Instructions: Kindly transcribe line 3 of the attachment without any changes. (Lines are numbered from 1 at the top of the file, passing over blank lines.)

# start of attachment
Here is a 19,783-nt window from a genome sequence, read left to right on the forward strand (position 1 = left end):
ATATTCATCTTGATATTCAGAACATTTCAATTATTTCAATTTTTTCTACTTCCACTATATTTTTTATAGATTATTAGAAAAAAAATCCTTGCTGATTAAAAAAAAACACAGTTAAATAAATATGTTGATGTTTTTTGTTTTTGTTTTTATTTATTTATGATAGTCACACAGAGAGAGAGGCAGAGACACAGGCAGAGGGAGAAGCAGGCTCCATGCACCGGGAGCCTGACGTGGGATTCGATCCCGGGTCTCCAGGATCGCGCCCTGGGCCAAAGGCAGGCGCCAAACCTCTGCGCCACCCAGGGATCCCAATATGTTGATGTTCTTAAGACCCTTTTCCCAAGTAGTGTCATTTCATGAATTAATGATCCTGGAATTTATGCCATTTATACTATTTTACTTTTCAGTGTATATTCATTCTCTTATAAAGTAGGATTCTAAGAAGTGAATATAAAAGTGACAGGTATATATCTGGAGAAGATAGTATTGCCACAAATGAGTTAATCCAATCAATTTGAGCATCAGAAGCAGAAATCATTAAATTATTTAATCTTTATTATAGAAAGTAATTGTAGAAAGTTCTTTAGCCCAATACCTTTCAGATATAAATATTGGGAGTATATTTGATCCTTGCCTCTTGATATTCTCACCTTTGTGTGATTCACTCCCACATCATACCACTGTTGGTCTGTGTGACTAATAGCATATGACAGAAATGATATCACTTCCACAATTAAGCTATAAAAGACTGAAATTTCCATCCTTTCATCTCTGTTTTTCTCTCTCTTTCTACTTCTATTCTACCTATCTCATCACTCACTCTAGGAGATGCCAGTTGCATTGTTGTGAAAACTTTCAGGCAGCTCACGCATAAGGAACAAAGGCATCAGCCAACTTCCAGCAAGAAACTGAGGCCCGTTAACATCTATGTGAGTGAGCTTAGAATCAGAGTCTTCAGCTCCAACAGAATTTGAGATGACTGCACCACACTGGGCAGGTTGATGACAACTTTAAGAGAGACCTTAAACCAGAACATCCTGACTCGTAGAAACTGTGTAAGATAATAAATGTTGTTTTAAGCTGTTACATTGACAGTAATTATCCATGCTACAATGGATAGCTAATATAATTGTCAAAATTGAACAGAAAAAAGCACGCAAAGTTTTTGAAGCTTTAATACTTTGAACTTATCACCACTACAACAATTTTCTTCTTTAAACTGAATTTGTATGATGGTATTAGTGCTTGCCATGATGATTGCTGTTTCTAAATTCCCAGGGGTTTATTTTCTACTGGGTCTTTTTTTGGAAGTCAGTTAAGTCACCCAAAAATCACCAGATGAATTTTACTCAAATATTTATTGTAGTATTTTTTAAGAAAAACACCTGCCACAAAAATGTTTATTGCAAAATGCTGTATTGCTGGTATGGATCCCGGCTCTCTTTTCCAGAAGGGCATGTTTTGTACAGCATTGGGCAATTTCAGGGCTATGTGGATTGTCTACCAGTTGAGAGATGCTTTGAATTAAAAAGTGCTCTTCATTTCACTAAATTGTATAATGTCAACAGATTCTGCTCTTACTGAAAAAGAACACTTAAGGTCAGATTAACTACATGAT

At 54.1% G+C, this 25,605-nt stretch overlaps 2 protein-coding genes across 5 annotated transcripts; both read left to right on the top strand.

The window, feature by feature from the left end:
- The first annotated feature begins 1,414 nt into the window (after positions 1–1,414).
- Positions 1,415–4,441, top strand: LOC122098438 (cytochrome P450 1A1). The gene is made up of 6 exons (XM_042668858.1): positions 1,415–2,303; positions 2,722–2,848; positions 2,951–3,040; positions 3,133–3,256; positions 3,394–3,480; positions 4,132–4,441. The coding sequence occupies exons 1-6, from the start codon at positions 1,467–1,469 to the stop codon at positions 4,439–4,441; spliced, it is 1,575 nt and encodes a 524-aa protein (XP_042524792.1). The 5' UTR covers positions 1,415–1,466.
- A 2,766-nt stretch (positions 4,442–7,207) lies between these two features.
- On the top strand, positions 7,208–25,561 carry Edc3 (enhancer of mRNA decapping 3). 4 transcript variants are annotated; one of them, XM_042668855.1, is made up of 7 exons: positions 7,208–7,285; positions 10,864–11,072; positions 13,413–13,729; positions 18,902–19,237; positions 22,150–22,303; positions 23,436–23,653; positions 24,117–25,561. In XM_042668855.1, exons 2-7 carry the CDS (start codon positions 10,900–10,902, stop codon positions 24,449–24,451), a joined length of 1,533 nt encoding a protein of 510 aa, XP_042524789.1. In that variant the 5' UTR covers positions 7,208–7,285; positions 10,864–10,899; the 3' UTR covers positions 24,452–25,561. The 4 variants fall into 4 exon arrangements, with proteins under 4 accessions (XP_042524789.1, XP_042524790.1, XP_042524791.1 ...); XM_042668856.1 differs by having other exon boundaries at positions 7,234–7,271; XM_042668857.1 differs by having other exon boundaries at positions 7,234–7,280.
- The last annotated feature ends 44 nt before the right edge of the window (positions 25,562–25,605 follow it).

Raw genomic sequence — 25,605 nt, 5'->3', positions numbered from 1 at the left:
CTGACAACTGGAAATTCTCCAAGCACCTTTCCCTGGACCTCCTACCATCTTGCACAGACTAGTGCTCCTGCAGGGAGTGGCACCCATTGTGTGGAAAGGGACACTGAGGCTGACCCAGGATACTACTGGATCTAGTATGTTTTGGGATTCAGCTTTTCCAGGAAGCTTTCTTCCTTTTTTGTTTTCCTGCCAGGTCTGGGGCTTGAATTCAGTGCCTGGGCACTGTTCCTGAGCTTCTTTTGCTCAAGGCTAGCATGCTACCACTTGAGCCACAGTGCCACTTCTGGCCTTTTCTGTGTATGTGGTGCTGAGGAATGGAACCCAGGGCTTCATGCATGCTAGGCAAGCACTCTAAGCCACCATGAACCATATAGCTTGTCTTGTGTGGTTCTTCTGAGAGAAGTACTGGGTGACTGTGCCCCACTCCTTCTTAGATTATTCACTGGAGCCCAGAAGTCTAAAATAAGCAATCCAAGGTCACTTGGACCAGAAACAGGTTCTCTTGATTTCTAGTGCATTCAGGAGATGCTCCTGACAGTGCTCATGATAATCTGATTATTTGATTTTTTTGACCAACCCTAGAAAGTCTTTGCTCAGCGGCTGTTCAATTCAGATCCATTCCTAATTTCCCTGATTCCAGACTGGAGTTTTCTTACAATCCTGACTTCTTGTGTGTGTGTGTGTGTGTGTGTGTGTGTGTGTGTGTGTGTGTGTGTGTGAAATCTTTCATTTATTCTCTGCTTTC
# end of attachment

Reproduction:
At 54.1% G+C, this 25,605-nt stretch overlaps 2 protein-coding genes across 5 annotated transcripts; both read left to right on the top strand.